Wednesday, November 21, 2007

Creatine Use: Hype or Help

Collegiate athletes often ask their athletic trainers for their opinion regarding the use of creatine for muscle gains. While we do see a correlation between the use of creatine and muscle development, we also see a strong relationship to its use and muscle cramping. The trends seen also raise concern for muscle strains associated with creatine use, particularly during the "loading phase." Over the years, the need for a loading phase has largely been disspelled as a way to get the consumer to buy more product. With the use of creatine, we now know that more is not better.

The following news story came from research that was done by Assistant Professor Mike Powers of the University of Florida while studying at the University of Virginia.

UF Researcher Unlocks Secrets of Popular Supplement Creatine
March 23, 2000

GAINESVILLE, Fla. --- A new study by a University of Florida professor finally helps explain some of the side effects associated with the popular muscle enhancer creatine.

Muscle cramping, heat illness and even kidney problems have long been rumored to be associated with taking the supplement, but previous studies couldn't explain these problems.

Now, in a study funded by one of the largest grants ever awarded by the National Athletic Trainers Association Research and Education Foundation, Michael Powers, an assistant professor in UF's department of exercise and sport sciences, shows for the first time that creatine increases both the body's overall water content and its ratio between intracellular and extracellular water.

The finding is important because it explains how the body's natural balance is thrown off by creatine consumption....

To continue with this story, click on the website below:

Reference: Science Daily, Writer- Kristin Harmel, March 2000

Friday, November 9, 2007

Food Label Confusion

Nutrient Content Claims

Under regulations from the Food and Drug Administration of the Department of Health and Human Services and the Food Safety and Inspection Service of the U.S. Department of Agriculture, the food label offers more complete, useful and accurate nutrition information than ever before.

With today's food labels, consumers get:
  • Nutrition information about almost every food in the grocery store distinctive, easy-to-read formats that enable consumers to more quickly find the information they need to make healthful food choices
  • Information on the amount per serving of saturated fat, cholesterol, dietary fiber, and other nutrients of major health concern
  • Nutrient reference values, expressed as % Daily Values, that help consumers see how a food fits into an overall daily diet
  • Uniform definitions for terms that describe a food's nutrient content--such as "light," "low-fat," and "high-fiber"--to ensure that such terms mean the same for any product on which they appear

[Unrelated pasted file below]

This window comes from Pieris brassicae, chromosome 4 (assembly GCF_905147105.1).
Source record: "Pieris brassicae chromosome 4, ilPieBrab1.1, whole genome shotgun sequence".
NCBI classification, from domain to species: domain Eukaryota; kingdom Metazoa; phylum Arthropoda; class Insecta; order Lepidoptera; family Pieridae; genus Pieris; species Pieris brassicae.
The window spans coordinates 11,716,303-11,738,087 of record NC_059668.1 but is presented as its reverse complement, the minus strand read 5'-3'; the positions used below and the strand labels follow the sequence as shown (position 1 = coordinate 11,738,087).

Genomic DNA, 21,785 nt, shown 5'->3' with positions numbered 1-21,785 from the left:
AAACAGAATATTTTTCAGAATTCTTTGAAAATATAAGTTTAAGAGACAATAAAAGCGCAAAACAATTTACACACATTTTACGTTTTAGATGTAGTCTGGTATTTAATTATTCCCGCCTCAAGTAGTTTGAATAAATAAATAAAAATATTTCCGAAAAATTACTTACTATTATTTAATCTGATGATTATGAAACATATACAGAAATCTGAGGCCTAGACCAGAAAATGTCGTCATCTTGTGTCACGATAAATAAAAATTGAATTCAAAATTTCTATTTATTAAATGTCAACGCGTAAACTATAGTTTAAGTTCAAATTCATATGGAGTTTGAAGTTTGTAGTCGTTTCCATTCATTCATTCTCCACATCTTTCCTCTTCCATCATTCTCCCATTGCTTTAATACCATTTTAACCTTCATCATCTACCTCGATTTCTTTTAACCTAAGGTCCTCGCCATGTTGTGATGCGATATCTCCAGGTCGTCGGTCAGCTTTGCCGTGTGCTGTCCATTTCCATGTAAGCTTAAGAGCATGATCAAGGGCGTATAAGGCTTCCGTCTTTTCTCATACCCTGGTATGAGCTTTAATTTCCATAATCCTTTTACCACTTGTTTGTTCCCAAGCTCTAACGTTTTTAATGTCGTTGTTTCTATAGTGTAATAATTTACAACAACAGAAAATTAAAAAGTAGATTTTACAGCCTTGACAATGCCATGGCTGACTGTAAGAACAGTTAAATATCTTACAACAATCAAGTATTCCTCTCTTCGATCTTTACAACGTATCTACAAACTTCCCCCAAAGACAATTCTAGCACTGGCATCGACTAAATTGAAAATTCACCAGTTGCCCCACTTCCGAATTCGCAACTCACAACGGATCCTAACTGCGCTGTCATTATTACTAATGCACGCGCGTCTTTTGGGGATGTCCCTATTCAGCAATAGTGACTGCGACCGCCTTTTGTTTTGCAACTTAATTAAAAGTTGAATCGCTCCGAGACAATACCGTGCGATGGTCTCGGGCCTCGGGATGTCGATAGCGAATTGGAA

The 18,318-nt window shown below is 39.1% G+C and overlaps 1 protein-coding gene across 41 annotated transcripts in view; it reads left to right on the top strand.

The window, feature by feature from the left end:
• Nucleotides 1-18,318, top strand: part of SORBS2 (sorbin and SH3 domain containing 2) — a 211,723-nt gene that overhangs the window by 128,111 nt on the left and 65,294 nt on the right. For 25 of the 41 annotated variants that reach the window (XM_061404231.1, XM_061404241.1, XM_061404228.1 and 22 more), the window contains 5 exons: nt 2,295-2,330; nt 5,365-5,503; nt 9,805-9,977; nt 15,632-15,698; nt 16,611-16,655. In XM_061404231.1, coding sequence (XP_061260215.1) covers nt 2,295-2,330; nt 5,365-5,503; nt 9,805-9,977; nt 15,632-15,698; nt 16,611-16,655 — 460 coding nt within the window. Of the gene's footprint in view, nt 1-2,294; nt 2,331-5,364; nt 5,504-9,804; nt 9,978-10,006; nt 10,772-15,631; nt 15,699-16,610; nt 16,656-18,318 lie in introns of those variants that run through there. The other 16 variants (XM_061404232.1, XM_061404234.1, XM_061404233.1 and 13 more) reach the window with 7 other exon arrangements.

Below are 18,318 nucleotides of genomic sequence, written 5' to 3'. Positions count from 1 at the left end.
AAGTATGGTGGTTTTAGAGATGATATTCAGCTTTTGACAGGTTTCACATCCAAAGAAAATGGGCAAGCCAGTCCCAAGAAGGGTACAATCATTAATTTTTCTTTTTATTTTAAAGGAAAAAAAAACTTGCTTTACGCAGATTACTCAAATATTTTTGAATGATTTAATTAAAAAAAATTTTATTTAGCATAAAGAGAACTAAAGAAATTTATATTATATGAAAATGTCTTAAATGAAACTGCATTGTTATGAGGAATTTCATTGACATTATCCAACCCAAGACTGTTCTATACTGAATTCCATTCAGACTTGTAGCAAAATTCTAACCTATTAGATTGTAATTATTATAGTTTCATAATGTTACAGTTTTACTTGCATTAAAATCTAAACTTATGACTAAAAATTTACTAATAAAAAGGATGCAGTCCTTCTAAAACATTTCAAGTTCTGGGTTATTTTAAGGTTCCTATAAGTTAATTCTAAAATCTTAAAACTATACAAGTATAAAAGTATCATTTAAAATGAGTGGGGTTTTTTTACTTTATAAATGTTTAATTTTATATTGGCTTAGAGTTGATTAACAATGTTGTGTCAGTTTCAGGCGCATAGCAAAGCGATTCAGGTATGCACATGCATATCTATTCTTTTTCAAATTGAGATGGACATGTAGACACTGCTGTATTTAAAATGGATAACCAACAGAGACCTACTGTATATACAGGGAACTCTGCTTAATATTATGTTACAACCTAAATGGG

• Claims about the relationship between a nutrient or food and a disease or health-related condition, such as calcium and osteoporosis, and fat and cancer. These are helpful for people who are concerned about eating foods that may help keep them healthier longer.
  • Standardized serving sizes that make nutritional comparisons of similar products easier
  • Declaration of total percentage of juice in juice drinks. This enables consumers to know exactly how much juice is in a product.
The regulations also spell out what terms may be used to describe the level of a nutrient in a food and how they can be used. These are the core terms:
  • Free. This term means that a product contains no amount of, or only trivial or "physiologically inconsequential" amounts of, one or more of these components: fat, saturated fat, cholesterol, sodium, sugars, and calories. For example, "calorie-free" means fewer than 5 calories per serving, and "sugar-free" and "fat-free" both mean less than 0.5 g per serving. Synonyms for "free" include "without," "no" and "zero." A synonym for fat-free milk is "skim".
  • Low. This term can be used on foods that can be eaten frequently without exceeding dietary guidelines for one or more of these components: fat, saturated fat, cholesterol, sodium, and calories. Thus, descriptors are defined as follows:
    Low-fat: 3 g or less per serving
    Low-saturated fat: 1 g or less per serving
    Low-sodium: 140 mg or less per serving
    Very low sodium: 35 mg or less per serving
    Low-cholesterol: 20 mg or less and 2 g or less of saturated fat per serving
    Low-calorie: 40 calories or less per serving.

Synonyms for low include "little," "few," "low source of," and "contains a small amount of."
Lean and extra lean. These terms can be used to describe the fat content of meat, poultry, seafood, and game meats.

  • Lean: less than 10 g fat, 4.5 g or less saturated fat, and less than 95 mg cholesterol per serving and per 100 g.
  • Extra lean: less than 5 g fat, less than 2 g saturated fat, and less than 95 mg cholesterol per serving and per 100 g.
  • High. This term can be used if the food contains 20 percent or more of the Daily Value for a particular nutrient in a serving.